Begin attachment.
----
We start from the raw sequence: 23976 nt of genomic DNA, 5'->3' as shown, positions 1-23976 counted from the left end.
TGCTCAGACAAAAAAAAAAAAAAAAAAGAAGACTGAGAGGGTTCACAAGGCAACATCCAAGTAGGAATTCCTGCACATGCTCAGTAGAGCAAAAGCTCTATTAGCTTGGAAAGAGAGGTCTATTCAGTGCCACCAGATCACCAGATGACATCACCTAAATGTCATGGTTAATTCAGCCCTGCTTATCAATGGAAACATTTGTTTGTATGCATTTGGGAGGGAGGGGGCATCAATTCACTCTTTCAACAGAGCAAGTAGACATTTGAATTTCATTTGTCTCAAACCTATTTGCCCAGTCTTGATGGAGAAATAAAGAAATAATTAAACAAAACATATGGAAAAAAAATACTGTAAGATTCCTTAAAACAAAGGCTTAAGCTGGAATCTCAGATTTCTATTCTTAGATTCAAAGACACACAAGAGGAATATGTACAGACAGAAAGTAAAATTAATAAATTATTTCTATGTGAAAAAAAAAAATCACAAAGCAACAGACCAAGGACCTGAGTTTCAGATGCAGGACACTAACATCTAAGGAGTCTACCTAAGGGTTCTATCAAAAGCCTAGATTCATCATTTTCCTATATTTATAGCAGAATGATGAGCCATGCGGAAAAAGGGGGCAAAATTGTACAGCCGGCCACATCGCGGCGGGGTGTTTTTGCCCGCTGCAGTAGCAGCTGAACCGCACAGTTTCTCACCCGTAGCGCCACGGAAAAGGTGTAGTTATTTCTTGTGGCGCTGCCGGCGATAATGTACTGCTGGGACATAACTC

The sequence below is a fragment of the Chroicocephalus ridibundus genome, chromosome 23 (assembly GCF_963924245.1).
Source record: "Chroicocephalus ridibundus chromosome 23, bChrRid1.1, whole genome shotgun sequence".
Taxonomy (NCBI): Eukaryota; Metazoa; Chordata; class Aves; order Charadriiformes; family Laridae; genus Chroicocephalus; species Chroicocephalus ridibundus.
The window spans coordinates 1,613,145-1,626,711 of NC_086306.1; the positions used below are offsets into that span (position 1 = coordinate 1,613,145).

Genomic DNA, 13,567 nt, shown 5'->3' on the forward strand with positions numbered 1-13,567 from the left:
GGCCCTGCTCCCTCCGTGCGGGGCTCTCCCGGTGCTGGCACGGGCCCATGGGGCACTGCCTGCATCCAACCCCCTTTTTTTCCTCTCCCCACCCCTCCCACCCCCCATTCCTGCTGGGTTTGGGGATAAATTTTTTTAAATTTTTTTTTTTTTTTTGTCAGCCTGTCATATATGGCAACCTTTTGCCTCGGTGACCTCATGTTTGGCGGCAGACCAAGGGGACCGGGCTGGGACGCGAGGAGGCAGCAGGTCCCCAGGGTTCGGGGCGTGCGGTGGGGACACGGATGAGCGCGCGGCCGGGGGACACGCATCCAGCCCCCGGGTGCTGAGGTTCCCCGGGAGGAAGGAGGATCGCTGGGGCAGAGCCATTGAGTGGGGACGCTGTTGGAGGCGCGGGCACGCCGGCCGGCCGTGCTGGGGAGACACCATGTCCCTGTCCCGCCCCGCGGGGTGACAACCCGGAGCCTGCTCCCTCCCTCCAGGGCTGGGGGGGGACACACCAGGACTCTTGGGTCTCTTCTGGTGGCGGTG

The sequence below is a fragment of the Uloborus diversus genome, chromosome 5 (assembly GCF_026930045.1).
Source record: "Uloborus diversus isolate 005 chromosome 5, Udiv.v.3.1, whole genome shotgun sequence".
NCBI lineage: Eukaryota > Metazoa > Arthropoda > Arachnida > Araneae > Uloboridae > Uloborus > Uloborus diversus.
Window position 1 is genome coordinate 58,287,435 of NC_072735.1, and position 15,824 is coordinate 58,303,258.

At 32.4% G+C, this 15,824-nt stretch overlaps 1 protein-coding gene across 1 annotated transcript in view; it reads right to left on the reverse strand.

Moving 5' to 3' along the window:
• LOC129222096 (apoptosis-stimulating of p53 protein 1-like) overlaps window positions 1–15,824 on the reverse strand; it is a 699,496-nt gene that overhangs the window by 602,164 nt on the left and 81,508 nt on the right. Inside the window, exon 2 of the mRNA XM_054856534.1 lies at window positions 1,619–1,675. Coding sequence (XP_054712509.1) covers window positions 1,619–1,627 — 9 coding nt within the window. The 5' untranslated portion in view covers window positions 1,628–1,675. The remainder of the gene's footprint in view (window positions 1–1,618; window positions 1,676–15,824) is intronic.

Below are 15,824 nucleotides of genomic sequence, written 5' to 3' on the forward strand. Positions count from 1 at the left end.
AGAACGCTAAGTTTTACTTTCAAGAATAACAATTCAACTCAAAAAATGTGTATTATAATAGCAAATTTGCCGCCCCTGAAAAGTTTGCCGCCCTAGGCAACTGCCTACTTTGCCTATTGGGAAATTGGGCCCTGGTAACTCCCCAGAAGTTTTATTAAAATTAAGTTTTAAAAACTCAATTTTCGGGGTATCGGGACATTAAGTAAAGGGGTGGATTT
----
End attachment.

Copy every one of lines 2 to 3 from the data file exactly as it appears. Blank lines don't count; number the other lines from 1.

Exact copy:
TGCTCAGACAAAAAAAAAAAAAAAAAAGAAGACTGAGAGGGTTCACAAGGCAACATCCAAGTAGGAATTCCTGCACATGCTCAGTAGAGCAAAAGCTCTATTAGCTTGGAAAGAGAGGTCTATTCAGTGCCACCAGATCACCAGATGACATCACCTAAATGTCATGGTTAATTCAGCCCTGCTTATCAATGGAAACATTTGTTTGTATGCATTTGGGAGGGAGGGGGCATCAATTCACTCTTTCAACAGAGCAAGTAGACATTTGAATTTCATTTGTCTCAAACCTATTTGCCCAGTCTTGATGGAGAAATAAAGAAATAATTAAACAAAACATATGGAAAAAAAATACTGTAAGATTCCTTAAAACAAAGGCTTAAGCTGGAATCTCAGATTTCTATTCTTAGATTCAAAGACACACAAGAGGAATATGTACAGACAGAAAGTAAAATTAATAAATTATTTCTATGTGAAAAAAAAAAATCACAAAGCAACAGACCAAGGACCTGAGTTTCAGATGCAGGACACTAACATCTAAGGAGTCTACCTAAGGGTTCTATCAAAAGCCTAGATTCATCATTTTCCTATATTTATAGCAGAATGATGAGCCATGCGGAAAAAGGGGGCAAAATTGTACAGCCGGCCACATCGCGGCGGGGTGTTTTTGCCCGCTGCAGTAGCAGCTGAACCGCACAGTTTCTCACCCGTAGCGCCACGGAAAAGGTGTAGTTATTTCTTGTGGCGCTGCCGGCGATAATGTACTGCTGGGACATAACTC

The sequence below is a fragment of the Chroicocephalus ridibundus genome, chromosome 23 (assembly GCF_963924245.1).